That chick's about to get jacked in the face.

6. Aliens (1986)

Whenever I tell people that Aliens is one of my favorite horror movies they always say, “I think Aliens is more sci-fi than horror.”  I don’t know about that, the first movie Alien is almost universally accepted as a horror movie and I don’t think Aliens is any more sci-fi than that.  If anything there’s more tech speak and scientific gobbilty gook in the first one.  At the very least there are monsters in both movies and monsters = horror.  Anyway, I think it’s the blending of genres that makes Aliens so sweet; it’s a sci-fi, horror and action movie all rolled into one intense film.  Intense is an apt description, few movies match the intensity level of Aliens.  Every time you think the movie is as suspenseful as it’s going to get the director (James Cameron) ratchets the tension up a few more notches.  Aliens was good enough to be nominated for seven Oscars, snagging two.  As kind of a side note, Bill Paxton is awesome in this movie.  He has the best lines and one of the best deaths.  He’s one of my favorite parts of Aliens and comparing him to Bill Pullman is a fucking travesty.  (See also his performance in Weird Science, Club Dread, and True Lies.)
Game over man.

5. The Thing (1982)

A little Brimely for the ladies
Without a doubt The Thing is my all time favorite Wilford Brimely movie (sorry Cocoon fans!)  In The Thing Kurt Russell stars as a dude named Mac whom pours Scotch into computers.  He works at an Antarctic research station that becomes infested with aliens that look just like real people, and when they get dismembered the parts all grow their own legs and try to kill you.  Not a good situation to say the least.  Kurt Russell is left with the task of figuring out who’s a real guy and who’s an alien in disguise before the whole research station becomes overrun.  The movie is really tense and the special effects are second to none.  One question remains though, if someone with diabetes gets replaced by a The Thing does that The Thing have diabetes?  Does it like oatmeal?  Sadly, the film leaves these questions un-answered.  Rated R for extreme monster violence and oversized cowboy hats.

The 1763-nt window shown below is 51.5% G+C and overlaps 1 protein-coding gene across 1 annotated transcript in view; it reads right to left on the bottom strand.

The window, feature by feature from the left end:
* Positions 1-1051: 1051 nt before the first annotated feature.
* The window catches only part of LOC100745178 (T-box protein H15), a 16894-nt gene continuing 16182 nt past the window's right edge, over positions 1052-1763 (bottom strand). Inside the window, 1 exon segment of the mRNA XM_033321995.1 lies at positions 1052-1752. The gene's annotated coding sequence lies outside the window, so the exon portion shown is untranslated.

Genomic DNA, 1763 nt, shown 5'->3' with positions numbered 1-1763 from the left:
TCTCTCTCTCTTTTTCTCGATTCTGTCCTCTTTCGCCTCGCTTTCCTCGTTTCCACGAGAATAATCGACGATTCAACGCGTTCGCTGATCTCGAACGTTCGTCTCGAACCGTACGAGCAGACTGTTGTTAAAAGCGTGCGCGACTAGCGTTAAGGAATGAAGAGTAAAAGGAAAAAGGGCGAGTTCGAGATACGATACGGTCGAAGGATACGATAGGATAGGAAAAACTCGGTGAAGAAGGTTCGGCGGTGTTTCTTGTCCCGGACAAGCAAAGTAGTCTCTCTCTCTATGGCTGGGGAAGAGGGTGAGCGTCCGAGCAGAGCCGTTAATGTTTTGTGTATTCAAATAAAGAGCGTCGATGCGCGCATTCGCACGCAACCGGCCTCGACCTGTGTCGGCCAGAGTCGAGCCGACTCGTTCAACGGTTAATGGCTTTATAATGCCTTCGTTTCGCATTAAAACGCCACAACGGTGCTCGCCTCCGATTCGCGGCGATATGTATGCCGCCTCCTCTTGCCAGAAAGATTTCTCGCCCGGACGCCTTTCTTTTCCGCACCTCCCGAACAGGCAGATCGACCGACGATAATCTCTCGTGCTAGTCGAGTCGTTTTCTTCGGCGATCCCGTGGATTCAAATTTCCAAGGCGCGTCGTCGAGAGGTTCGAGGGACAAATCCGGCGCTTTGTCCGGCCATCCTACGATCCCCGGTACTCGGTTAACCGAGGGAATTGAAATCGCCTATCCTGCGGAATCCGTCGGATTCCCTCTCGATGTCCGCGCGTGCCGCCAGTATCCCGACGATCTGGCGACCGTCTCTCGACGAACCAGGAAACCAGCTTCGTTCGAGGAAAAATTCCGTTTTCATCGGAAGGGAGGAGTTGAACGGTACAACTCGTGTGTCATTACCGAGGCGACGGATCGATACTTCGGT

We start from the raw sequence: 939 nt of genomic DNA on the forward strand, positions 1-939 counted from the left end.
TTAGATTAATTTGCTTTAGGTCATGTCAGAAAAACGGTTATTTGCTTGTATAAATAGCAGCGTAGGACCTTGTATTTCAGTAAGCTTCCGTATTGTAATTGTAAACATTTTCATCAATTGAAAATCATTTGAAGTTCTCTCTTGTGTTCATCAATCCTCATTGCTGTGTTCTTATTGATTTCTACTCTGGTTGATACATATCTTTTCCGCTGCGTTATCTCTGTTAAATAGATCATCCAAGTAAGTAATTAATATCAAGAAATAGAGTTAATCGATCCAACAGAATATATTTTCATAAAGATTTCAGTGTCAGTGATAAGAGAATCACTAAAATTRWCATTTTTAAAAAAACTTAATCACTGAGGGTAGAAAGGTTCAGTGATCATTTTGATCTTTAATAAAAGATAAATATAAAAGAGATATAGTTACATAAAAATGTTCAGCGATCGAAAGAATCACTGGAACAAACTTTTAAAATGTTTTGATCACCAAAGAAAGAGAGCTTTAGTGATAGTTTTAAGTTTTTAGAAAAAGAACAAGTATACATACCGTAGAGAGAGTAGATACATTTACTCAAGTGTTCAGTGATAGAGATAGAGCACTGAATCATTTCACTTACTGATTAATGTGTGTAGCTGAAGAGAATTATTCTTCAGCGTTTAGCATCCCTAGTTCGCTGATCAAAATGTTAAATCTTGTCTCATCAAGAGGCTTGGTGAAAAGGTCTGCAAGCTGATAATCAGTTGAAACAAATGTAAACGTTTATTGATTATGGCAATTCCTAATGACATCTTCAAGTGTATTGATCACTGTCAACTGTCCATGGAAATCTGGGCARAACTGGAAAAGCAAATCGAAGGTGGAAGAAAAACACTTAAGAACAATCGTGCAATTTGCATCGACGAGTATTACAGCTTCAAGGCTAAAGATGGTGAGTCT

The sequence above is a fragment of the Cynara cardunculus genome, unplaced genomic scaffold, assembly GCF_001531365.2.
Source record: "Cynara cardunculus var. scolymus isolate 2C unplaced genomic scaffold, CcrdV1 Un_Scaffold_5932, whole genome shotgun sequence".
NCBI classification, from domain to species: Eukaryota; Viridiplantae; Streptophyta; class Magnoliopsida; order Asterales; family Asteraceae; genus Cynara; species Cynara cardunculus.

4. Halloween (1978)

Deranged killer Michael Meyers
Halloween set the gold standard for slasher movies and gave birth to the horror boom of the 1980’s.  Halloween is pretty much perfect.  The atmosphere, pacing, and basic plot have been imitated countless times over the 30 or so years since Halloween came out, but no slasher movie has come close to matching Halloween.  Jamie Lee Curtis stars as Laurie Strode, a girl being stalked by escaped mental patient Michael Meyers.  Unlike most female leads in a horror movie she has more than half a brain rattling around in her head and she fights back.  The film was a runaway success, grossing $60 million worldwide, making it the most financially successful independent film of the time.  Why is it John Carpenter has made so many hit movies, but he’s never moved to the A-list?  Usually when a director makes a no budget movie and it makes a ton of money they’re given the keys to the kingdom.  Right?  Anyway, to date there are 10 films in the Halloween franchise.  Halloween II and H2O are nowhere near as good as the first film, but they’re worth checking out.  Halloweens 3 is sans Michael Meyers and it’s pretty much unwatchable.  Halloweens 4, 5, 6, and Resurrection were all kind of just Friday the 13th rip-offs, which is kind of weird because Friday the 13th started out as a Halloween ripoff. Rob Zombie’s remake was kind of disappointing and pointless.  The only change he made that I liked was the addition of a lot more female nudity.  I’ve never seen Rob Zombie’s Halloween II, so you’re on your own there.  When you think about it they made 9 subpar (that’s being kind) movies on the reputation of the first Halloween.  That’s how good this movie is.  It’s on all the time, so watch it if you haven’t.
She was the little girl in part 4 and 5, and oddly she was one of the girls who took her clothes off in Rob Zombie's version.

3. Re-Animator (1985)